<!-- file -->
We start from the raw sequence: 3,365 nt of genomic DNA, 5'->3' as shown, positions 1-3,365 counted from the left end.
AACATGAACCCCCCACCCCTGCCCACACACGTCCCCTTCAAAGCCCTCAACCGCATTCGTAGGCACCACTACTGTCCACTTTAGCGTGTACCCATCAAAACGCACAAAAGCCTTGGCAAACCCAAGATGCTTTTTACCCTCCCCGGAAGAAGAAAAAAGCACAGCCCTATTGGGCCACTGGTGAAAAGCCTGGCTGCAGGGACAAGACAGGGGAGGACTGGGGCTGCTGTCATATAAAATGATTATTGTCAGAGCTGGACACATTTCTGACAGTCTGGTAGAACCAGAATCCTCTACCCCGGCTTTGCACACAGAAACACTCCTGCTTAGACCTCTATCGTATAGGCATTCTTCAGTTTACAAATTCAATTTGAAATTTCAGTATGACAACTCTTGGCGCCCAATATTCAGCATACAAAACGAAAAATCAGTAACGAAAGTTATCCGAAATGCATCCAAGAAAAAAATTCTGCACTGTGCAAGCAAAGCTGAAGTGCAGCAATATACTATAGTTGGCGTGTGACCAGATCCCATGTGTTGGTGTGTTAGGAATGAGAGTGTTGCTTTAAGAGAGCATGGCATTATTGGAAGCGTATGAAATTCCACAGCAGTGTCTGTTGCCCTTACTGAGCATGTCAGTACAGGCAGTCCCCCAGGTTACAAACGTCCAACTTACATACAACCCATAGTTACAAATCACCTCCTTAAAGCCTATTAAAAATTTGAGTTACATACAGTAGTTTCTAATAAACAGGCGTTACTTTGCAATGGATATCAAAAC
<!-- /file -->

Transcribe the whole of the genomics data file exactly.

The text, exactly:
We start from the raw sequence: 3,365 nt of genomic DNA, 5'->3' as shown, positions 1-3,365 counted from the left end.
AACATGAACCCCCCACCCCTGCCCACACACGTCCCCTTCAAAGCCCTCAACCGCATTCGTAGGCACCACTACTGTCCACTTTAGCGTGTACCCATCAAAACGCACAAAAGCCTTGGCAAACCCAAGATGCTTTTTACCCTCCCCGGAAGAAGAAAAAAGCACAGCCCTATTGGGCCACTGGTGAAAAGCCTGGCTGCAGGGACAAGACAGGGGAGGACTGGGGCTGCTGTCATATAAAATGATTATTGTCAGAGCTGGACACATTTCTGACAGTCTGGTAGAACCAGAATCCTCTACCCCGGCTTTGCACACAGAAACACTCCTGCTTAGACCTCTATCGTATAGGCATTCTTCAGTTTACAAATTCAATTTGAAATTTCAGTATGACAACTCTTGGCGCCCAATATTCAGCATACAAAACGAAAAATCAGTAACGAAAGTTATCCGAAATGCATCCAAGAAAAAAATTCTGCACTGTGCAAGCAAAGCTGAAGTGCAGCAATATACTATAGTTGGCGTGTGACCAGATCCCATGTGTTGGTGTGTTAGGAATGAGAGTGTTGCTTTAAGAGAGCATGGCATTATTGGAAGCGTATGAAATTCCACAGCAGTGTCTGTTGCCCTTACTGAGCATGTCAGTACAGGCAGTCCCCCAGGTTACAAACGTCCAACTTACATACAACCCATAGTTACAAATCACCTCCTTAAAGCCTATTAAAAATTTGAGTTACATACAGTAGTTTCTAATAAACAGGCGTTACTTTGCAATGGATATCAAAAC